Creating custom pages in woocommerce

what if you want to have a custom page in woocommerce? For example a page called abc under my-account

best way is to use shortcodes. Create a new page under my-account, ie my-account/abc and put in the shortcode [abc_shortcode]

then in functions.php

function abc_function( $atts ){
	wc_get_template( 'myaccount/abc.php' );
add_shortcode( 'abc_shortcode', 'abc_function' );

now you need to create the abc.php file which can contain anything

My experience with Magento, Woocommerce and other e-shop options


Magento has been a buzz word in the ecommerce industry for many years now. I worked with magento in my previous life and still get a lot of calls from many job agencies looking for magento developers today. The fact is that good magento developers are hard to find simply because having an in depth understanding of magento requires a bit of time. If you have good object oriented foundation, it  is not as complicated as many claimed. It was smooth sailing for me once I got the concept and the hang of it. The challenge for me was actually teaching the end user how to use it.

Magento was packed with features and was like out of the box. Most people only used probably 10% of what it had to offer. The large code base and number of objects also meant a strong requirement for hardware and server tweaks to get the desired performance. Caching helped but it was not enough. I was puzzled why most people opted for magento as their first choice when they wanted an e-shop. Perhaps this just showed how successful magento’s marketing was – they could brainwash the public into believing that magento was the best solution for everyone. I often warned people that unless they have lots (and I mean LOTS) of budget, magento should be the first thing they should strike from their list. Personally, I was not comfortable with the cost involved to get customisation in magento. You just need to look at the cost of some simple extensions to get a feel of what’s going on.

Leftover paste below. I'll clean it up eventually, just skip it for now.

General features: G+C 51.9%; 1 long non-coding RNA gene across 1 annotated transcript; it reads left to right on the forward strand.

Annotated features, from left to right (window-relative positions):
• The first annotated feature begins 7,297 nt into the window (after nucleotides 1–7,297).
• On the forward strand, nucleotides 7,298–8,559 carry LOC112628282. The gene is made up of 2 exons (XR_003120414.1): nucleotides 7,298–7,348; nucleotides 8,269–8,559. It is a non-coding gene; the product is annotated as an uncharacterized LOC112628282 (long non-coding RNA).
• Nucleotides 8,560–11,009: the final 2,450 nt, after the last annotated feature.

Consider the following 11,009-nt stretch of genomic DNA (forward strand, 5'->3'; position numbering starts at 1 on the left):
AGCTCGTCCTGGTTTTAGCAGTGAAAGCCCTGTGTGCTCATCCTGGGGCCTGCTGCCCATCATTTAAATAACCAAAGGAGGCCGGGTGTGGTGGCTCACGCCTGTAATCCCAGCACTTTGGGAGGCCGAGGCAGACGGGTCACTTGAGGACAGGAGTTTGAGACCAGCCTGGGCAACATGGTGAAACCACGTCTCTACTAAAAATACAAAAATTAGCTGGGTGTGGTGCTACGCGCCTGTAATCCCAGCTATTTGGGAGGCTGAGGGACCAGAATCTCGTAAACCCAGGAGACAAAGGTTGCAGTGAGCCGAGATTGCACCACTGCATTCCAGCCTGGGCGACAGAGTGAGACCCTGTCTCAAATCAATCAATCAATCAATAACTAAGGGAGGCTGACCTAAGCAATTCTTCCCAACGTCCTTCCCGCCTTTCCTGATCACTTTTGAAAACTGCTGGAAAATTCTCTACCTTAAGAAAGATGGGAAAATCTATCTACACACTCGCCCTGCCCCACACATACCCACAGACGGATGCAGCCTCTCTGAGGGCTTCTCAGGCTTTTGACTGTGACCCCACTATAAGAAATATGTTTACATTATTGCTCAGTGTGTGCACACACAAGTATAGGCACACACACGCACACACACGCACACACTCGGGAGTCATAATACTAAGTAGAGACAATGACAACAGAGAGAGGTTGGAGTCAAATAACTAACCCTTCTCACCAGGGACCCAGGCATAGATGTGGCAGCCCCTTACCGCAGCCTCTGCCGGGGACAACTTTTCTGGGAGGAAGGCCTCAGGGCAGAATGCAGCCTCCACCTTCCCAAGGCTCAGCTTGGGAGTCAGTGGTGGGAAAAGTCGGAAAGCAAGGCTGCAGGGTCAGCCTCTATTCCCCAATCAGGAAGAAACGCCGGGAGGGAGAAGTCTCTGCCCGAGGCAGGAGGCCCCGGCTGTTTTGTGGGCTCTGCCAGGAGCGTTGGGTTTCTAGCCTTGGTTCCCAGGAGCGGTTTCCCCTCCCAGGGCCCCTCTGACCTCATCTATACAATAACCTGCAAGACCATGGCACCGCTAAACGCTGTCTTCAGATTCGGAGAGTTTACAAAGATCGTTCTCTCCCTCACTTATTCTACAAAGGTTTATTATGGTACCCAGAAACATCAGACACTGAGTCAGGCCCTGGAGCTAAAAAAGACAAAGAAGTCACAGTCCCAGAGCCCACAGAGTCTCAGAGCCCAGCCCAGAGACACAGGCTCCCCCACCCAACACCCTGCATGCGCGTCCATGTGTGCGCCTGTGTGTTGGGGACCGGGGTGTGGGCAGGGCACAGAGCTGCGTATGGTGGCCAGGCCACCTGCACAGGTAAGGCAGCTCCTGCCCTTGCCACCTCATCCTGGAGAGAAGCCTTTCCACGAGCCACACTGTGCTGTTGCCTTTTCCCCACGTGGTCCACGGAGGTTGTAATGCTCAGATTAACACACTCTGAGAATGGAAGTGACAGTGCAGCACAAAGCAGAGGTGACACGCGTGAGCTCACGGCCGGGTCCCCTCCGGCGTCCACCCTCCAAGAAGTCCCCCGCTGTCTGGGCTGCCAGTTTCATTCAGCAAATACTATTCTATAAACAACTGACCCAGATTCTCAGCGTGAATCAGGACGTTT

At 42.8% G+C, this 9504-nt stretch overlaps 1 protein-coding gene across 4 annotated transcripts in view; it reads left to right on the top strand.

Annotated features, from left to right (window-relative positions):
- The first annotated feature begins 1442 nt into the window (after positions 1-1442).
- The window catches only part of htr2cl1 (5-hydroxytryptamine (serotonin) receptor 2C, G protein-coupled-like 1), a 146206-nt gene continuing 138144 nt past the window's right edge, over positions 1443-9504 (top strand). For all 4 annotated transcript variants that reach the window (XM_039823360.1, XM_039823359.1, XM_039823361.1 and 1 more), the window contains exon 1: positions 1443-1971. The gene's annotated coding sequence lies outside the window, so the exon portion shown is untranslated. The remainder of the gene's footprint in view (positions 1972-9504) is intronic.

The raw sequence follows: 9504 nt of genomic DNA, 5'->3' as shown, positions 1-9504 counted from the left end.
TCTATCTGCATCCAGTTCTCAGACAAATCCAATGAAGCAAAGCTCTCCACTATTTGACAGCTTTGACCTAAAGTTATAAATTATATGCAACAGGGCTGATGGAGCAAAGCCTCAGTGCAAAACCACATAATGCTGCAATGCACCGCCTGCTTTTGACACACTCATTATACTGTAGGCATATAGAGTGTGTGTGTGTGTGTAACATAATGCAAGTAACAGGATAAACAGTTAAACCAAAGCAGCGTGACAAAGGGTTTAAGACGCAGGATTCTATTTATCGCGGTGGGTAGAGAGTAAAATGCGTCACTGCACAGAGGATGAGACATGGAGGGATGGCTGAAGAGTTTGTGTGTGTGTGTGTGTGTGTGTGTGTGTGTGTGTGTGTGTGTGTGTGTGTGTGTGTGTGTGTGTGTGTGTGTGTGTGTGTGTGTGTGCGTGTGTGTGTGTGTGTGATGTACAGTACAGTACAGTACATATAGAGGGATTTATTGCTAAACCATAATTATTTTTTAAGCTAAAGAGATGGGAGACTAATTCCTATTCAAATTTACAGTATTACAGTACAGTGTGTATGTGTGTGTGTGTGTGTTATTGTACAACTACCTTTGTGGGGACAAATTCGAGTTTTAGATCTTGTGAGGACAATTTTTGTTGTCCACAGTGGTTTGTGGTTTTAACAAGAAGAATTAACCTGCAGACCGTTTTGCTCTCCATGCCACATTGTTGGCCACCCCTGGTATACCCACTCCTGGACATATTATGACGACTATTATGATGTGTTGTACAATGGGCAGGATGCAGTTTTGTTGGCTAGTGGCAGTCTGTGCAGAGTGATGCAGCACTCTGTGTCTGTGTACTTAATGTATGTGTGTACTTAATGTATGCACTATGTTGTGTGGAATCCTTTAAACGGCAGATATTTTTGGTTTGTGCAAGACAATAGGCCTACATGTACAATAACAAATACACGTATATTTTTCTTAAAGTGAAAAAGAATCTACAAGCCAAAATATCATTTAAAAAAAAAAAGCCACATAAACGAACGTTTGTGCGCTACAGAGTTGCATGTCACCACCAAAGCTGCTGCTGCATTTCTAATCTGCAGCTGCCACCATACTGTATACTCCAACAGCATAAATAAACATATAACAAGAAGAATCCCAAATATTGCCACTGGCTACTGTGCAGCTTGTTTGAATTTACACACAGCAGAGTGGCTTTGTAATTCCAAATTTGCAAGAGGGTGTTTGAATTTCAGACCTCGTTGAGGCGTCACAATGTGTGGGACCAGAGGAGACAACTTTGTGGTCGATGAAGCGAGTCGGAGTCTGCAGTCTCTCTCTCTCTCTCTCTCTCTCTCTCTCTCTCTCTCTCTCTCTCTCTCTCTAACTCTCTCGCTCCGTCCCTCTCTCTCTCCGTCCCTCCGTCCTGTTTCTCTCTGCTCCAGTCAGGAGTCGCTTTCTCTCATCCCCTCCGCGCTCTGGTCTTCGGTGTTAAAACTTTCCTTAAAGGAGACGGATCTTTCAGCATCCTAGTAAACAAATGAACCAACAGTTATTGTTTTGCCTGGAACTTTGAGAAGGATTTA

In conclusion, I was comfortable with the software but not comfortable with money making policy. My gut feeling was that they would face tougher competition from other ecommerce solutions as time went by (and I was right). Relunctantly, I filed a divorce with magento.

So go ahead with magento want a robust ecommerce solution and has too much money to spare.

Hosted solution

Most hosted solution such as shopify requires a monthly fee and is usually very user friendly. This can be a good option for people who requires little customisation and don’t want to host their own shopping cart. I never considered this as a good option for me because I always believed that personalisation and customisation was the key to improve client relationship. Hosted solution means limited customisation. The logic is simple, their software should be generic for everyone and they can’t break their software just to accomodate your requirements.

Woocommerce and Other Ecommerce Software

I have used other software over the years as well but came to like Woocommerce recently. Woocommerce offers the flexibility and robustness that an ecommerce shop should have. As it is open sourced (as with magento community edition), I had full control over the behaviour of the shop. There were enough hooks in the code to do what I want. I could also make it work with other wordpress plugins such as  membership management system, LMS, caching, seo…etc. The only thing I had to be careful was not to make the shop too bloated, ie by adding too much features into it, thereby affecting the performance.